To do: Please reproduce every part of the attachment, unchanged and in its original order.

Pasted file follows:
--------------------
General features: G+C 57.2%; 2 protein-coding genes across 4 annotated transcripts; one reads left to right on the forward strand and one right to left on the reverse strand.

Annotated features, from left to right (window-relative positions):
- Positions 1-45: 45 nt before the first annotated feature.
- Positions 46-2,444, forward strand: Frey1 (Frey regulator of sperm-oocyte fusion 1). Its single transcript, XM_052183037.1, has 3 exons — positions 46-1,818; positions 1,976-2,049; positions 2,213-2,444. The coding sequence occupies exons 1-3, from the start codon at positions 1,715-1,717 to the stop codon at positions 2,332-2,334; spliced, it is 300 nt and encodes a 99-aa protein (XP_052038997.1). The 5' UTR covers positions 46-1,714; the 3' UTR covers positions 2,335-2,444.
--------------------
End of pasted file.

General features: G+C 57.2%; 2 protein-coding genes across 4 annotated transcripts; one reads left to right on the forward strand and one right to left on the reverse strand.

Annotated features, from left to right (window-relative positions):
- Positions 1-45: 45 nt before the first annotated feature.
- Positions 46-2,444, forward strand: Frey1 (Frey regulator of sperm-oocyte fusion 1). Its single transcript, XM_052183037.1, has 3 exons — positions 46-1,818; positions 1,976-2,049; positions 2,213-2,444. The coding sequence occupies exons 1-3, from the start codon at positions 1,715-1,717 to the stop codon at positions 2,332-2,334; spliced, it is 300 nt and encodes a 99-aa protein (XP_052038997.1). The 5' UTR covers positions 46-1,714; the 3' UTR covers positions 2,335-2,444.